Behind the Iron Curtain – Chapter XI (second part)

40. Russia’s present pressure towards the Mediterranean.

For the present the situation is not unlike that of the past. For reasons of opportunity, as in 1915, England has had to yield to Russia – her ally against Germany – and to let her occupy Rumania – allied to Germany just as Turkey had been in 1915. Great Britain has abandoned of her own will the positions for which Lord Palmerston started the Crimean War in 1854.

The United States who during the first World War were so proud of not having taken part in the interallied London agreements, qualified by them as “imperialistic”, were now obliged to give in and to admit the Russian imperialism.

By crossing Rumania Russia has reached the Adriatic Sea through her vassal Yugoslavia and is now claiming the harbour of Trieste which she could not even have dreamt of in 1878. Through its vassal Bulgaria, Russia is separated from the Aegean Sea only by a narrow Greek corridor of 45 km[1]. Further to the East, Russia tried to impose its conditions on Turkey in order to gain control over the Straits, similarly to 1853 and 1877. Great Britain’s tolerance showed it had abandoned the positions that were the basis of Lord’s Beaconsfield threatening Russia with war and forcing it to give up its conquests in 1878.

The situation today differs from the past, consequently Great Britain and the USA are in a very delicate position. The Russians have for the first time in their history openly acknowledged their future ambitions. They have taken their access to the Mediterranean as an accomplished fact and went further. On September 18, 1945, at the London meetings of the Council of Foreign Ministers, the Russian Foreign Minister Molotov claimed individual trusteeship in Tripolitania, namely the right for Russia to establish a naval base on Southern Mediterranean shores, as well as a direct contact with the Arab world in Africa. Furthermore, Mr. Molotov affirmed Russia’s interest in Eritrea, namely in the Red Sea and claimed Russia’s right to participate in the administration of the former Italian colony. The possibility that a naval base in Dodecanese be yielded was also discussed. One should also remember the attempts sometimes mentioned as being made by Russia in order to get an important stock of shares of the Suez Canal, shares now in French and Italian hands. By all these claims Russia clearly disclosed her intention of being actually present by own bases and regular rights on the routes of the great World Trade and especially on the Imperial Route to India. A single glance at a map shows that this presence might easily turn into direct control.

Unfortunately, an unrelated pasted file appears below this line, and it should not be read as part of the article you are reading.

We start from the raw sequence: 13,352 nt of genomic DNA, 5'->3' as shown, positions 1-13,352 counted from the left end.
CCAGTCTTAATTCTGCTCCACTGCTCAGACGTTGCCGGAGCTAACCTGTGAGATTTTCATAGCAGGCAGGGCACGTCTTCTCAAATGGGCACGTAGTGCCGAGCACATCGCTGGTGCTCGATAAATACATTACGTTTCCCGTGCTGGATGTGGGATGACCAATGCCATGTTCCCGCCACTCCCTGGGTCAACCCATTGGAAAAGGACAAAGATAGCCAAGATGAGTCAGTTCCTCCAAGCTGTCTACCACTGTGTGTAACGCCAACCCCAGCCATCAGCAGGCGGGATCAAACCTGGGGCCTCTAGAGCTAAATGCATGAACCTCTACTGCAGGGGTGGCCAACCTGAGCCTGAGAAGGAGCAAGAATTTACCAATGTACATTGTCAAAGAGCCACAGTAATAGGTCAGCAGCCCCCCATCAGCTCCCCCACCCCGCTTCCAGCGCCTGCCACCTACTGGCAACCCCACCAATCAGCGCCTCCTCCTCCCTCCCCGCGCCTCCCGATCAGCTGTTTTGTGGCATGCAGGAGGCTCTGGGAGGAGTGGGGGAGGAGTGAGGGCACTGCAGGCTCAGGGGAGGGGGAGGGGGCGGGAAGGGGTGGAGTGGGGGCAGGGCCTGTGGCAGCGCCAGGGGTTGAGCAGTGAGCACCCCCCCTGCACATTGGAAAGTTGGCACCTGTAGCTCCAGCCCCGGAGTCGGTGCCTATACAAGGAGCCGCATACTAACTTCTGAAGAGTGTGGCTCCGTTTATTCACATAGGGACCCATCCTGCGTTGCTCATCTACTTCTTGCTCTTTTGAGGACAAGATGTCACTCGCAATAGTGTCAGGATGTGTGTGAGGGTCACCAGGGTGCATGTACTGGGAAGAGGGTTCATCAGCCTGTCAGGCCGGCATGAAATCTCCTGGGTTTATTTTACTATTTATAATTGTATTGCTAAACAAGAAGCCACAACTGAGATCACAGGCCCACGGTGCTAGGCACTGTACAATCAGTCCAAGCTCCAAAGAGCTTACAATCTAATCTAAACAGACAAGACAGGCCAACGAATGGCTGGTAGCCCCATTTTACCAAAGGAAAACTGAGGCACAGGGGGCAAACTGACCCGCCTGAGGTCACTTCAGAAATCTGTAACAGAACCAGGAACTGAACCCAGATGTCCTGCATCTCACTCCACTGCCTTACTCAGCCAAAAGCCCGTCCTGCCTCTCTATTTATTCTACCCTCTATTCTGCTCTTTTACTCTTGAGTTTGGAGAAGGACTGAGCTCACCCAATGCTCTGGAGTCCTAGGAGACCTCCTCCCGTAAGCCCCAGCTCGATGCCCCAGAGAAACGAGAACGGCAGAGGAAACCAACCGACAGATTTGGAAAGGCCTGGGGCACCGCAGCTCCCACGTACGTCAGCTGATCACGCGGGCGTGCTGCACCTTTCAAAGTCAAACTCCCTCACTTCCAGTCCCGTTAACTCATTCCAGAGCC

It might seem natural that a British reaction should appear in such a situation. The Great World Power policy of Palmerston, Beaconsfield, Salisbury, Balfour and Winston Churchill might be expected to prevail over the policy of timorous isolation of Aberdeen, Derby, Grey and Neville Chamberlain.

There is however, an important change in Europe as compared to the past. On the whole Continent, there is no power left which might resist Russia and upon which Great Britain and the United States might rely in order to re-establish an approximate balance of power. Napoleon III’s France is now reduced to a France beset by electoral questions and overruled by the Communist Party, managed and subsidized by Russia. Bismarck’s Germany exists no longer and the Russians are the masters in Berlin. Great Britain and the United States nevertheless discovered two last countries on the Continent, two last obstacles on Russia’s way southwards. These countries were Greece and Turkey. Notwithstanding their good will and resolution, it seems rather improbable that they might hinder Russia’s access to the Mediterranean by their own means. A summary examination of the situation would show that such a role is far beyond their possibilities. Should Great Britain and the United States really wish to stop Russia in her way southwards, they would be unable to avoid a direct intervention, either by the method of Beaconsfield or by that of Palmerston.

Blogger’s Note: the text in italic was missing in Manu’s English version. I translated the corresponding Romanian text and added it. I used the following link as a reference:

http://www.wilsoncenter.org/topics/pubs/ACFB29.PDF


[1] We should mention that the Greek corridor, Western Thrace was claimed by Bulgaria at the Paris Peace Conference (1946).  This is an odd situation – a defeated country claims territory belonging to a conqueror.

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